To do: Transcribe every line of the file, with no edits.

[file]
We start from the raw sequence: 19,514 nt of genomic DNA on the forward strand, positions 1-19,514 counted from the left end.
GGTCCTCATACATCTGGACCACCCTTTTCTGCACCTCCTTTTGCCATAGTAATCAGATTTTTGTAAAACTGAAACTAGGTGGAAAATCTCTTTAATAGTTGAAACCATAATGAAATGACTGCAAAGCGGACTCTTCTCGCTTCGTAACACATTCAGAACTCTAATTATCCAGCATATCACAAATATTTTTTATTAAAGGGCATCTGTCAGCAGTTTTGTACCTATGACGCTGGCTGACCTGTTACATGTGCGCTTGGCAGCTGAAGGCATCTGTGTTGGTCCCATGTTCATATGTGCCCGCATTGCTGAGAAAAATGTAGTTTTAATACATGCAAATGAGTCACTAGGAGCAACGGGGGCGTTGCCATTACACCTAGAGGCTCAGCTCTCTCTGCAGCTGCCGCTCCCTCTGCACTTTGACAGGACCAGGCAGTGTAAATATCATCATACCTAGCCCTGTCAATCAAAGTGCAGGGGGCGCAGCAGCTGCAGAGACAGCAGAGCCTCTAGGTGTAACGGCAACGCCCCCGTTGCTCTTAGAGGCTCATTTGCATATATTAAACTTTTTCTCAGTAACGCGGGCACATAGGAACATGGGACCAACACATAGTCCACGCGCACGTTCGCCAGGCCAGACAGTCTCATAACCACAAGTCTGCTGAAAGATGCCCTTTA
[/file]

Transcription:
We start from the raw sequence: 19,514 nt of genomic DNA on the forward strand, positions 1-19,514 counted from the left end.
GGTCCTCATACATCTGGACCACCCTTTTCTGCACCTCCTTTTGCCATAGTAATCAGATTTTTGTAAAACTGAAACTAGGTGGAAAATCTCTTTAATAGTTGAAACCATAATGAAATGACTGCAAAGCGGACTCTTCTCGCTTCGTAACACATTCAGAACTCTAATTATCCAGCATATCACAAATATTTTTTATTAAAGGGCATCTGTCAGCAGTTTTGTACCTATGACGCTGGCTGACCTGTTACATGTGCGCTTGGCAGCTGAAGGCATCTGTGTTGGTCCCATGTTCATATGTGCCCGCATTGCTGAGAAAAATGTAGTTTTAATACATGCAAATGAGTCACTAGGAGCAACGGGGGCGTTGCCATTACACCTAGAGGCTCAGCTCTCTCTGCAGCTGCCGCTCCCTCTGCACTTTGACAGGACCAGGCAGTGTAAATATCATCATACCTAGCCCTGTCAATCAAAGTGCAGGGGGCGCAGCAGCTGCAGAGACAGCAGAGCCTCTAGGTGTAACGGCAACGCCCCCGTTGCTCTTAGAGGCTCATTTGCATATATTAAACTTTTTCTCAGTAACGCGGGCACATAGGAACATGGGACCAACACATAGTCCACGCGCACGTTCGCCAGGCCAGACAGTCTCATAACCACAAGTCTGCTGAAAGATGCCCTTTA